Security forces 10 April exchanged fire with unknown illegal armed group on Colombian border, second such attack by groups in Sucumbíos province in less than a month.
President Correa 17 Feb secured re-election with 56.7% of vote; runner-up Guillermo Lasso won 23%. Correa 19 Feb said his party likely won three quarters of seats in Congress, vowed to “steamroll” through reforms to entrench his “citizen’s revolution”.
President Correa registered his candidacy for re-election Feb 2013; 8 candidates will dispute Presidency; Correa ahead by 30 points in polls.
International Press Institute 23 Oct said Ecuador’s private media outlets “being targeted” by govt. Armed forces mid-month arrested 5 suspected members of Colombian armed groups, handed over to Colombian authorities
Govt requested UK to authorise transfer of WikiLeaks founder Julian Assange to Ecuadorean embassy in Sweden so he can respond to sex crimes allegations, in move to end diplomatic standoff with U.S..
Ecuadorian embassy in UK 16 Aug granted asylum to Wikileaks founder Julian Assange triggering diplomatic stand-off with UK govt. Ecuadorian National Electoral Council (CNE) 24 Aug began manual verification of submissions for party registration for 2013 election after attorney general received thousands of complaints regarding falsification of signatures.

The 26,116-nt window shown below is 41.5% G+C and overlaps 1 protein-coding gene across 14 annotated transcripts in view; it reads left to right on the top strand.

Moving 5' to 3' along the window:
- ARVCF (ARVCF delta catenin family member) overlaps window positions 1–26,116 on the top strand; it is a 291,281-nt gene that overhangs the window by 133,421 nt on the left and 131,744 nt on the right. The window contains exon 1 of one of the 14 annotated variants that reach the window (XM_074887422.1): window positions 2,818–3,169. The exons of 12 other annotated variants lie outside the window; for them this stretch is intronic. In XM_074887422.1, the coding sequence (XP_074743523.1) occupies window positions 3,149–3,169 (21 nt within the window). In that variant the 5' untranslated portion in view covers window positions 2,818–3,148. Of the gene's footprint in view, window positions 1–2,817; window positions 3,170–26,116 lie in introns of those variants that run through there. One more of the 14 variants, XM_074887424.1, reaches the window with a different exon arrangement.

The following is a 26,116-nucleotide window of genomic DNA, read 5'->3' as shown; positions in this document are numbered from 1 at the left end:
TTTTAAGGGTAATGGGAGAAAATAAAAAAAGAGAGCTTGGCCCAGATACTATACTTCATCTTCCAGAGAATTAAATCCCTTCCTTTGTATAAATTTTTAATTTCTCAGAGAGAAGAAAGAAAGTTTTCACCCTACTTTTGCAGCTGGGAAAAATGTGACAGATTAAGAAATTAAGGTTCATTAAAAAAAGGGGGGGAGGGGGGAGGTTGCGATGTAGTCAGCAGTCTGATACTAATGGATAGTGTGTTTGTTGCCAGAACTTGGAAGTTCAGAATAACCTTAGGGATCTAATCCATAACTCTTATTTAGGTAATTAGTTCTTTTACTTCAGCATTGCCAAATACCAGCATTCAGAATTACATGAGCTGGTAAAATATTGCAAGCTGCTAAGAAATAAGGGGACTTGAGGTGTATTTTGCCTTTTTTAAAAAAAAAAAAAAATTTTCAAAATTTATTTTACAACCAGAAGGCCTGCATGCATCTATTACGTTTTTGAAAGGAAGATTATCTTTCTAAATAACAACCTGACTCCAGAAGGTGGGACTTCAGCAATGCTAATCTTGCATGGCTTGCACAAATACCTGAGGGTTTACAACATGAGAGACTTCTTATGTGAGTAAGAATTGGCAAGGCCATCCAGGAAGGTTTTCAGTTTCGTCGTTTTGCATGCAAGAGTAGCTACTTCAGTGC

Amnesty International 17 July said judicial system being used by authorities to clamp down on indigenous and farmers’ leaders in attempt to prevent protests on environmental, land issues. Reporters Without Borders, Committee to Protect Journalists 17 July expressed concerns over further radio, TV station closures by govt.
President Correa 10 June raised possibility of ministerial boycott of private media, closed 6 radio, 2 TV stations. Union of South American Nations (UNASUR) delegates 1 June accepted Ecuador’s proposal to create new regional human rights monitoring body.
Govt deployed 10,000 soldiers across country to support police in crime-fighting, causing unease among soldiers who felt unprepared; head of Armed Forces announced plan to train 4,000 to fight crime. Authorities 7 May captured FARC leader (48th Front) Wilson Tapiero, alias “Dumar”, in Angostura province.
President Correa 23 April appointed 6 new ministers, including new Defence Minister Miguel Carvajal, 24 April said organised crime top priority following report by military that it could soon “overwhelm country”.